Review: She Loves Me, Sheffield Crucible

A top cast make She Loves Me a stylishly enjoyable festive treat at the Sheffield Crucible

“Why break someone in
when I’m already broken”

The Crucible may not be the first theatre to turn to She Loves Me for a festive treat – the Menier did the same back in 2016 – but this Sheffield version more than matches that twinkling production with its own brand of Northern charm. Based on Miklós László’s play Parfumerie which has been remade more than once as films like The Shop Around The Corner and You’ve Got Mail, this musical treatment (book by Joe Masteroff, music by Jerry Bock, lyrics by Sheldon Harnick) finds its own bittersweet flavour.

We’re definitely in rom-com territory here, as warring Budapest shop employees Georg Nowack and Amalia Balash rub each other up the wrong way, little knowing that they are corresponding anonymously through a lonely hearts column. Will they get to rub each other up the right way? Whaddya think! But there’s a minor-key backdrop too which keeps things from ever getting too sweet, a note of sadness that tempers all the musical theatre frivolity as it presents us with the downs as well as the ups of life. Continue reading “Review: She Loves Me, Sheffield Crucible”

News: Tristram Kenton’s stage archive – the musicals edition

Since it is the season of goodwill to all men, I’m not going to belabour the point that it is a shame that ‘musicals’ have been lumped together as a category here, whereas the likes of Pinter and Kane got their own specials, whither Sondheim, Herman and Tesori. Still, it’s lovely as ever to stretch back over years of musical theatre productions to see some of Tristram Kenton’s most iconic shots for the Guardian:
https://www.theguardian.com/stage/gallery/2020/dec/02/musicals-on-stage-in-pictures-tristram-kenton

Photos: Tristram Kenton

Review: West Side Story, Curve

No doubt about it, Nikolai Foster’s production of West Side Story for Curve Leicester is damn close to musical theatre perfection

“Could it be, yes it could
something’s comin’, something good”

The Royal Exchange may have gotten there first this year but Nikolai Foster’s production of West Side Story for Leicester’s Curve proves an absolute triumph. Going down a similar route of featuring brand-new choreography, here by Ellen Kane, the familiar becomes something refreshing and new and hugely emotionally satisfying. From its opening moments which set the anti-immigrant tone like never before, through Musical Supervisor Sarah Travis’ incredible treatment of this iconic Bernstein score, to Kane’s sensational set-pieces which fill every inch of the Curve’s stage, this is damn close to musical theatre perfection.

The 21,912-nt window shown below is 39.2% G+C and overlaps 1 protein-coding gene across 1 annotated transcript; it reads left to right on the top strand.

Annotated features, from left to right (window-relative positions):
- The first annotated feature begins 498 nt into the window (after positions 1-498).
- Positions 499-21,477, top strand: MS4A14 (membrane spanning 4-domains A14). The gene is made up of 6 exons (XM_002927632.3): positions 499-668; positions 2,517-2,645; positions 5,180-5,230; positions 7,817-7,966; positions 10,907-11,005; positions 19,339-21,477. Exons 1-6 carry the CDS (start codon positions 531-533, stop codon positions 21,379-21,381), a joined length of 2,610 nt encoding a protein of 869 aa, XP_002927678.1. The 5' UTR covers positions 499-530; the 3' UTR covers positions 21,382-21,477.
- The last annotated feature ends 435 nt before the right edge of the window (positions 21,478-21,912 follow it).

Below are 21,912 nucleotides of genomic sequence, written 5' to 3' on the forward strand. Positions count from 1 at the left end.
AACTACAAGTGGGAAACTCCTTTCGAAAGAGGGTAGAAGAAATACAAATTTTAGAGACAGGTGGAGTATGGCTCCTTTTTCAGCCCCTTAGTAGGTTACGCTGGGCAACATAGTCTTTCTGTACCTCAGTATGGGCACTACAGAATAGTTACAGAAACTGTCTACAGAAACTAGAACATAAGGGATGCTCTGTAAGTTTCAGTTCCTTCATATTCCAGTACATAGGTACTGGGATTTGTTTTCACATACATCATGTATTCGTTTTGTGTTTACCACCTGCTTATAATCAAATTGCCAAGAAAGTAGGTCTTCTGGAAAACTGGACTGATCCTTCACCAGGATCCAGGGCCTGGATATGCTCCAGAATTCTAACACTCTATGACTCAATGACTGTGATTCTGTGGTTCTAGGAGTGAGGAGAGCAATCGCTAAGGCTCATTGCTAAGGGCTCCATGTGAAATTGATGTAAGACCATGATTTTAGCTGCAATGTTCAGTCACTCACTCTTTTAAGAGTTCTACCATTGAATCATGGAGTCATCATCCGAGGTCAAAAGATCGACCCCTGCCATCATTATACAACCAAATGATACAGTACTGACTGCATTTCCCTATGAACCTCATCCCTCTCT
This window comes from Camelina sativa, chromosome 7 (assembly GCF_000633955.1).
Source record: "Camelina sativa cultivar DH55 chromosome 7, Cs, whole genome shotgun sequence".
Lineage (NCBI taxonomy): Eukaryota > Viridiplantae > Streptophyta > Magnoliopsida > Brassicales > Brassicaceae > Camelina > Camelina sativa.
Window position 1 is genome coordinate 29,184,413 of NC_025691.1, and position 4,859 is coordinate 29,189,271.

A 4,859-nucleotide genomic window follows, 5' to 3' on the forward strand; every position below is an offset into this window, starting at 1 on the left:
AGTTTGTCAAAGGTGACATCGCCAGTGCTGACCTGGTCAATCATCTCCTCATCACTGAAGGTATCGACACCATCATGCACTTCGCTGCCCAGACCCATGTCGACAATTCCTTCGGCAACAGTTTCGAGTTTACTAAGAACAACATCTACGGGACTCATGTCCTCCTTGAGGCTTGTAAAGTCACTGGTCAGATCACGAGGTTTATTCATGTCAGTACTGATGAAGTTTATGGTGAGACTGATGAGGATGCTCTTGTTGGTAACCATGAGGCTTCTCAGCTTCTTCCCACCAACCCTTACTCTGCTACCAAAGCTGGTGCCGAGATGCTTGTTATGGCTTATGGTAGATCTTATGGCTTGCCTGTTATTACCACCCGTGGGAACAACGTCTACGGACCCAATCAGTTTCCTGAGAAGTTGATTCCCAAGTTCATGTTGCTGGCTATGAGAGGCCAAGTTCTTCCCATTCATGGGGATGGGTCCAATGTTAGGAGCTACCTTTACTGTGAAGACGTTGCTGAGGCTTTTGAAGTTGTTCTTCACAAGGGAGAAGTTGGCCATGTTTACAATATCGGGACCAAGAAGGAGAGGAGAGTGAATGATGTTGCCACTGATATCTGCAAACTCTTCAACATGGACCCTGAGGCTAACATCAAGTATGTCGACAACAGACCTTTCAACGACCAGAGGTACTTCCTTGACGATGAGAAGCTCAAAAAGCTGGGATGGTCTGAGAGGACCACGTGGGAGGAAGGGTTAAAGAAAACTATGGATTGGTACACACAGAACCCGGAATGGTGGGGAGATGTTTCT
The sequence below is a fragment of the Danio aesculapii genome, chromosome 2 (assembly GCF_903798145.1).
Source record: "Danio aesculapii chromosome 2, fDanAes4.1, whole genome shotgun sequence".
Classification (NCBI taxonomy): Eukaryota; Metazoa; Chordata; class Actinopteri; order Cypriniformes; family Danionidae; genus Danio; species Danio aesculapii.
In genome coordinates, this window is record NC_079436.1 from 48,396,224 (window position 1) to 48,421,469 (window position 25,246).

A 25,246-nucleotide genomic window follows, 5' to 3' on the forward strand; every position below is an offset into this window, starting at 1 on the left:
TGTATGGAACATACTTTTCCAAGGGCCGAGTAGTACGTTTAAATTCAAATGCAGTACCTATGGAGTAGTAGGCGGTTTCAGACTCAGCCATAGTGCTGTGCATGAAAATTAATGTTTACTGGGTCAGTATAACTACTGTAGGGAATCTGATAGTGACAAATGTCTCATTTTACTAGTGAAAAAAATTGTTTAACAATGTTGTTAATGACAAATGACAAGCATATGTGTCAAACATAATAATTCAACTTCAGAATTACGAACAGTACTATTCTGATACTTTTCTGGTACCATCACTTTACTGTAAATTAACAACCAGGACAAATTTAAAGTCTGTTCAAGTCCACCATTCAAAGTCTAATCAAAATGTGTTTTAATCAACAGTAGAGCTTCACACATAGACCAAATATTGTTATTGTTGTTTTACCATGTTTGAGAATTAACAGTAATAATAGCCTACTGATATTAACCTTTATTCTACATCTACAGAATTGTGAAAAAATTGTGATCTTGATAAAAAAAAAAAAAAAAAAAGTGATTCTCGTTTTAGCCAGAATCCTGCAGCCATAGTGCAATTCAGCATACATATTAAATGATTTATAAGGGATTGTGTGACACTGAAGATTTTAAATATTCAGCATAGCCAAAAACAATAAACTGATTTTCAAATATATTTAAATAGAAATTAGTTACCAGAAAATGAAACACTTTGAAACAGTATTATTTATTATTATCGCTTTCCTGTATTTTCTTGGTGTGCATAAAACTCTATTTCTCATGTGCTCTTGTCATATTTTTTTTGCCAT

It works so well because for all of the epic sweep of its Romeo and Juliet-inspired story, this is a very intimate reading of it. Jamie Muscato and Adriana Ivelisse really are exceptional as the ill-fated lovers Tony and Maria, delivering an unforced chemistry that is sweetness personified. Theirs is a heady, instant passion that feels so natural as to be entirely captivating. Their flirting is delicately but determinedly done – there’s no mistaking what ‘Tonight’ holds here – and something ignites in them when together. And as understated as their acting is, magic happens when they start to sing. Muscato’s ‘Maria’ is as good as I’ve ever heard in my life, as natural as breathing and then taken up to the heavens with a touch of wonder with his deeply expressive tenor. And Ivelisse’s thrilling soprano imbues ‘I Feel Pretty’ with just the right amount of character to refresh its familiar rhymes. Continue reading “Review: West Side Story, Curve”